As a high-school student, Sarah Holloway was one of the founding members of Club VIBES. She has received her B.S. in microbiology from the University of Tennessee, Knoxville. This is Part One of an article written by Sarah as a guest writer for “Freed to Fly”. In Part 1 of this blog, I discussed the skills that a visually impaired
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As a high-school student, Sarah Holloway was one of the founding members of Club VIBES. She has received her B.S. in microbiology from the University of Tennessee, Knoxville. This is Part One of an article written by Sarah as a guest writer for “Freed to Fly”. Making the transition from high school to college can be a seemingly overwhelming and
As I’m writing this, my wife is unpacking Holiday decorations and has Christmas music playing on Pandora. The air in our house is just soggy with good will and love of our fellow man. The only problem with all of this seasonal festiveness is that it means that shopping is just around the corner. For me, this is a torture of which the Spanish Inquisition would have been proud.
Let me assure you at the outset that this is not a blog about politics. I’m not commenting on the election or results. Instead, I’m going to look at what goes on behind the curtain when you’re trying to vote as a blind person. Traditionally, whether you were using an old-fashioned paper ballot or a voting machine, you had to
If you think you have anything like medical privacy when you lose your vision, think again. I suspect that there is a secret clause in HIPAA that says, “This doesn’t really apply to anyone who is blind.” Some years ago, my eighty-year-old mother came to visit. Since she would only be in town for a few days and we wanted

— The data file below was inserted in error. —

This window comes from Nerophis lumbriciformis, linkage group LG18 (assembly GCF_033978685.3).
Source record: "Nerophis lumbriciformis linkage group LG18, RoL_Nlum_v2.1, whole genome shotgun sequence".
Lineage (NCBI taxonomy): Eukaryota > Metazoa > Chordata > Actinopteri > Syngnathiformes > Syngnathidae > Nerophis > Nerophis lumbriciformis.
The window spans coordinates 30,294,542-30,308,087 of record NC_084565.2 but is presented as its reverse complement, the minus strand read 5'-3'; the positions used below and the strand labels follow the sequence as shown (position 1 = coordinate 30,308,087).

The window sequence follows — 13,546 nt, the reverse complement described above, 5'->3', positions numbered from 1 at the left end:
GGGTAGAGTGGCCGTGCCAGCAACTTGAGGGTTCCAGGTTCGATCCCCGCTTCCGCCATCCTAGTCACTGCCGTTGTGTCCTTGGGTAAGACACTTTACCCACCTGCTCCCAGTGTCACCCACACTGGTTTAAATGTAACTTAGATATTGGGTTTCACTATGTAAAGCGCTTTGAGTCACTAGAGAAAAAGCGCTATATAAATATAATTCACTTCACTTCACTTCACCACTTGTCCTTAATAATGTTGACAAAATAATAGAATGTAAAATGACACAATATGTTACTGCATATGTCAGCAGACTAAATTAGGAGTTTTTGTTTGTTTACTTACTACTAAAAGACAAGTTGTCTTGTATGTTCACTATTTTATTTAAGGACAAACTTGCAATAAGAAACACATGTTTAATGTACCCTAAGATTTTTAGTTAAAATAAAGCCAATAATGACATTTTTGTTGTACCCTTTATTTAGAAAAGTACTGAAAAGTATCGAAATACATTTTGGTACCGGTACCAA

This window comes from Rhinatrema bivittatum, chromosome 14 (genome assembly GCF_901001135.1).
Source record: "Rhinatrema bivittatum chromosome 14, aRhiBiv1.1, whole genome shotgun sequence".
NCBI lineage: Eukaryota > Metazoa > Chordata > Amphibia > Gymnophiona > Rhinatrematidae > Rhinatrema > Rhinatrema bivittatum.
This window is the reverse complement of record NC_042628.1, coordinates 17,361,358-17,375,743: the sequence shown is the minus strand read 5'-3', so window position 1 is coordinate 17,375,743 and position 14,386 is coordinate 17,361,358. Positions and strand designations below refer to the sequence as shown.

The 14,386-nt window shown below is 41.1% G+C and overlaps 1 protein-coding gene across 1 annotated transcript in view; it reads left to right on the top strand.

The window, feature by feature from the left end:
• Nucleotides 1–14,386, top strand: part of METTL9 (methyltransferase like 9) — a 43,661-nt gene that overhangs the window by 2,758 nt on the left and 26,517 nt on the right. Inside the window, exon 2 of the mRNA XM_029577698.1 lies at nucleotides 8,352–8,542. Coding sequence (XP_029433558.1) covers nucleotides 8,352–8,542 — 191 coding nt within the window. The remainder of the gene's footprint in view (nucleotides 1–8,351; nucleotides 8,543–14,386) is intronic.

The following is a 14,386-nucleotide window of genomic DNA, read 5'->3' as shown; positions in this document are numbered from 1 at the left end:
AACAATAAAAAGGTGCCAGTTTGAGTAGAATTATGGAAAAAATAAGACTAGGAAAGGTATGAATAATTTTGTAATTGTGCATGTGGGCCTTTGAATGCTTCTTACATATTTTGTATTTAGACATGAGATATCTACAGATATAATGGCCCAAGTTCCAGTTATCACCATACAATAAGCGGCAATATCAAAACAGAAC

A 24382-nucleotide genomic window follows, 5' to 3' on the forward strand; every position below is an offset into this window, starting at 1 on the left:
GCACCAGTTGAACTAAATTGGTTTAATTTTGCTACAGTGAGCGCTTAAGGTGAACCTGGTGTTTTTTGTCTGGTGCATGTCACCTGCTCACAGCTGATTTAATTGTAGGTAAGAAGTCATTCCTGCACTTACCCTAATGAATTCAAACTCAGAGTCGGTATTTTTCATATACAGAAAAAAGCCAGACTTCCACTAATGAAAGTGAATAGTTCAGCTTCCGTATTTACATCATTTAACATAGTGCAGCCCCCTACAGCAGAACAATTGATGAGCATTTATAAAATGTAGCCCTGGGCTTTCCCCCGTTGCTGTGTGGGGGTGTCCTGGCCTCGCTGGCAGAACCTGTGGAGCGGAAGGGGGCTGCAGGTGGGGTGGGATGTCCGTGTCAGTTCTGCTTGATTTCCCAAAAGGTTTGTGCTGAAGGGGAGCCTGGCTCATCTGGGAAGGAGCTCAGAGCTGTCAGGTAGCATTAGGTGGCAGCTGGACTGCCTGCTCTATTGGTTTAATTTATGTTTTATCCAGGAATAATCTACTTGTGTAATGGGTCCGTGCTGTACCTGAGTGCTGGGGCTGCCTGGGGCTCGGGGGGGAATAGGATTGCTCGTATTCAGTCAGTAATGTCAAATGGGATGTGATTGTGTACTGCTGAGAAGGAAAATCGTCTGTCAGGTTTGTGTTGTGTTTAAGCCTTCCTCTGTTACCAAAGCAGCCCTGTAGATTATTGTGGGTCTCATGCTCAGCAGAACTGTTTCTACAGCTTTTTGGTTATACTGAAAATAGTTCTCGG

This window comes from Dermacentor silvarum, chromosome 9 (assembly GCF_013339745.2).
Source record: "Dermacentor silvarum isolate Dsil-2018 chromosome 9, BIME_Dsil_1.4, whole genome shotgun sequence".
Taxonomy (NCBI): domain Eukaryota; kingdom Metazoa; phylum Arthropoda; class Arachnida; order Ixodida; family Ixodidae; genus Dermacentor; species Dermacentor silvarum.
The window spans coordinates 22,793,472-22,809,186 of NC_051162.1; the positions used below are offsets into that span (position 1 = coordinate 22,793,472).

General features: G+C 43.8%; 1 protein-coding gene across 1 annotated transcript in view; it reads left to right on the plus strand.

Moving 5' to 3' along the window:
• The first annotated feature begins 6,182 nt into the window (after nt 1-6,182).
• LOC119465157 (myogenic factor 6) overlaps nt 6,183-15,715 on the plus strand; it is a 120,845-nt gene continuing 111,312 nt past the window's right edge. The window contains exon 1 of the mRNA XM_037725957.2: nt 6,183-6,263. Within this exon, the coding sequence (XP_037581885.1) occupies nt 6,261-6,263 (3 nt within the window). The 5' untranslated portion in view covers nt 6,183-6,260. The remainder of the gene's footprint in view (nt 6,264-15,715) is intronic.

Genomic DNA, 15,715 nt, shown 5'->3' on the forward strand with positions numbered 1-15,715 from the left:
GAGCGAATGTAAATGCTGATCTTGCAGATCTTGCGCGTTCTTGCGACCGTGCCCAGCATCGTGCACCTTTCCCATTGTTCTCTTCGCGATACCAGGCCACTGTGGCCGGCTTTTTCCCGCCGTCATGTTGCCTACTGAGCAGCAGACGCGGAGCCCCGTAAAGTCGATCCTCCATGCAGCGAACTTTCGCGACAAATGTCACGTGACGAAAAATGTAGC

I need to preface this blog by letting you know that this story is no urban legend. It really happened. It was time for my wife to renew her driver’s license. She had lost her vision since the last time the license had to be renewed and assumed that, no one in their right mind, was going to actually renew
I am pleased to announce that, in the near future, in conjunction with some of my male friends, we will be launching a new program to help other men experience what it is like to give birth. We plan to call it “Baby Maybe.”
A willingness to help others is a laudable personal quality. We value it in friends and family. We want to develop it in children. It makes us feel better about ourselves. But, it can be like a narcotic for someone who is blind or visually impaired; that is, beneficial under the right circumstances, but profoundly damaging if not used appropriately.